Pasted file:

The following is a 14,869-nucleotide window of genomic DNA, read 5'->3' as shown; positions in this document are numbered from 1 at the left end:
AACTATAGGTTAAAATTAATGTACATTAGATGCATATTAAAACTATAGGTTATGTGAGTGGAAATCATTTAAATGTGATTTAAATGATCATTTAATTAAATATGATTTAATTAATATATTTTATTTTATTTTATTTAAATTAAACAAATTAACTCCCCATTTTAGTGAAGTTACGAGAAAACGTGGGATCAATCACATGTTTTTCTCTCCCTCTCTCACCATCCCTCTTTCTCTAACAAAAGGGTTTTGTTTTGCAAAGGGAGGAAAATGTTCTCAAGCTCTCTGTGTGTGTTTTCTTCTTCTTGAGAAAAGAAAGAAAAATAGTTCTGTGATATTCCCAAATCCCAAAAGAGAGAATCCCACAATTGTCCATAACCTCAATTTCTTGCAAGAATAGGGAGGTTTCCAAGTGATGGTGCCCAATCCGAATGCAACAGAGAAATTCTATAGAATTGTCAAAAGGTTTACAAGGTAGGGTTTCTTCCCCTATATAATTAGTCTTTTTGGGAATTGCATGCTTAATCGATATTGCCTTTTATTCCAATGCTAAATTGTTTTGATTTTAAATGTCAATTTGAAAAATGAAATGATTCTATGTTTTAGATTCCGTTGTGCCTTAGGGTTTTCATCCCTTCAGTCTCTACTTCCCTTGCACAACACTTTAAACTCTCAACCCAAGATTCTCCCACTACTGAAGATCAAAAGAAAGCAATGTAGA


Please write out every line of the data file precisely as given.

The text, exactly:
The following is a 14,869-nucleotide window of genomic DNA, read 5'->3' as shown; positions in this document are numbered from 1 at the left end:
AACTATAGGTTAAAATTAATGTACATTAGATGCATATTAAAACTATAGGTTATGTGAGTGGAAATCATTTAAATGTGATTTAAATGATCATTTAATTAAATATGATTTAATTAATATATTTTATTTTATTTTATTTAAATTAAACAAATTAACTCCCCATTTTAGTGAAGTTACGAGAAAACGTGGGATCAATCACATGTTTTTCTCTCCCTCTCTCACCATCCCTCTTTCTCTAACAAAAGGGTTTTGTTTTGCAAAGGGAGGAAAATGTTCTCAAGCTCTCTGTGTGTGTTTTCTTCTTCTTGAGAAAAGAAAGAAAAATAGTTCTGTGATATTCCCAAATCCCAAAAGAGAGAATCCCACAATTGTCCATAACCTCAATTTCTTGCAAGAATAGGGAGGTTTCCAAGTGATGGTGCCCAATCCGAATGCAACAGAGAAATTCTATAGAATTGTCAAAAGGTTTACAAGGTAGGGTTTCTTCCCCTATATAATTAGTCTTTTTGGGAATTGCATGCTTAATCGATATTGCCTTTTATTCCAATGCTAAATTGTTTTGATTTTAAATGTCAATTTGAAAAATGAAATGATTCTATGTTTTAGATTCCGTTGTGCCTTAGGGTTTTCATCCCTTCAGTCTCTACTTCCCTTGCACAACACTTTAAACTCTCAACCCAAGATTCTCCCACTACTGAAGATCAAAAGAAAGCAATGTAGA